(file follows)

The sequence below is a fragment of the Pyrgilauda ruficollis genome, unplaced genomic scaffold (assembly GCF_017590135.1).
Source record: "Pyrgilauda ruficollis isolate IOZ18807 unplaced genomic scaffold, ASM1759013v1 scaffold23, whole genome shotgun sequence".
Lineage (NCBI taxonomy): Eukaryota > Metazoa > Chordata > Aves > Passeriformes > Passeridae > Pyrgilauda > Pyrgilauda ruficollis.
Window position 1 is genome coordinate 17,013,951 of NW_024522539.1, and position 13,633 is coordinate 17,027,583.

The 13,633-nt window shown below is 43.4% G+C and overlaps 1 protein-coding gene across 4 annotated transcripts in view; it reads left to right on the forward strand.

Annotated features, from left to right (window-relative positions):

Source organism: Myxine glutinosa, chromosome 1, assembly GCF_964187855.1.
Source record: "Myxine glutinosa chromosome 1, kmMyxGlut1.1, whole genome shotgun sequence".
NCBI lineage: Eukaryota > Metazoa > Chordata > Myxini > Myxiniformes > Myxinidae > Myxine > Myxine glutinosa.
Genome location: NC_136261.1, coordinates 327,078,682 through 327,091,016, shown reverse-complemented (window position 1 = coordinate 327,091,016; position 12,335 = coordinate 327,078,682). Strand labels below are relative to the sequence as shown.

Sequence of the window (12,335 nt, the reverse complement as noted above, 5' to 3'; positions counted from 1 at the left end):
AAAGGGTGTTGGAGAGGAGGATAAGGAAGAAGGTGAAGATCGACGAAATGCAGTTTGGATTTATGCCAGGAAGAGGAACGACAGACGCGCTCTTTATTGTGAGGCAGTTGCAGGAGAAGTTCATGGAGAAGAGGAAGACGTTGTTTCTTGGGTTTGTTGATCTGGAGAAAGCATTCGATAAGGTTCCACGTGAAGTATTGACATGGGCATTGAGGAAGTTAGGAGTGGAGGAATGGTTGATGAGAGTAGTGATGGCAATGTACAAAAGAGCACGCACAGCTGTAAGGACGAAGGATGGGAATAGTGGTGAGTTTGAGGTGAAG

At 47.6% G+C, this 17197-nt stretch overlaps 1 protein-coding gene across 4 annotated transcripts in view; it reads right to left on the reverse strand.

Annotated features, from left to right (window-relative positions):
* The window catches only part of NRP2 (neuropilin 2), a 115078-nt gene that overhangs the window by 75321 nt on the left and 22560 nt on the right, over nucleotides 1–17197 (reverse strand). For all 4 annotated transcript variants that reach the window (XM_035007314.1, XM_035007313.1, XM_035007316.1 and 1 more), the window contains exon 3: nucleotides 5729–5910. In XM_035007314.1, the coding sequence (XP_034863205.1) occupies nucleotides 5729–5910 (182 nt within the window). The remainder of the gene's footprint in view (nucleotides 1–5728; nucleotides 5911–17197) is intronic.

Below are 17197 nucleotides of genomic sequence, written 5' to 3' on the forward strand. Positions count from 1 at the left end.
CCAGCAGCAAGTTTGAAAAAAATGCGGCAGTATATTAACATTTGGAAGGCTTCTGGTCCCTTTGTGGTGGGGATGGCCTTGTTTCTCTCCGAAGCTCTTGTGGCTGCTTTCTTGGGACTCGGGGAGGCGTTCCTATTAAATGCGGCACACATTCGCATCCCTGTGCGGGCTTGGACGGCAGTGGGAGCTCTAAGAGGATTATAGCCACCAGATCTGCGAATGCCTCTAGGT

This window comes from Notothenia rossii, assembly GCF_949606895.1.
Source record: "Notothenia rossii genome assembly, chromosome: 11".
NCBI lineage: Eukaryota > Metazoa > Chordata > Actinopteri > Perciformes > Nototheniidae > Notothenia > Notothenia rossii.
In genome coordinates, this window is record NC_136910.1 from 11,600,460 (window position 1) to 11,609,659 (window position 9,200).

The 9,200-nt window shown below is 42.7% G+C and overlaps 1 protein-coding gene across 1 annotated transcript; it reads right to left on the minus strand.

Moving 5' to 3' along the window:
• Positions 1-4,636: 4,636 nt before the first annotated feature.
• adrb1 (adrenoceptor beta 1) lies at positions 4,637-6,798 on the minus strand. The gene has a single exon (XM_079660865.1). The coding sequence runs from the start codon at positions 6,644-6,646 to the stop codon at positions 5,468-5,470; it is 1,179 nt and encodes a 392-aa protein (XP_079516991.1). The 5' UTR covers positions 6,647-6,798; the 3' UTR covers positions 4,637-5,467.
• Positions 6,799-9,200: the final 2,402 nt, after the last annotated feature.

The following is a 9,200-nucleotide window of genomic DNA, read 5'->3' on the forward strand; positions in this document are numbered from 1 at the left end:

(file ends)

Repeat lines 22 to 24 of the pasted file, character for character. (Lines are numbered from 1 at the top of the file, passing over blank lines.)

The 9,200-nt window shown below is 42.7% G+C and overlaps 1 protein-coding gene across 1 annotated transcript; it reads right to left on the minus strand.

Moving 5' to 3' along the window:
• Positions 1-4,636: 4,636 nt before the first annotated feature.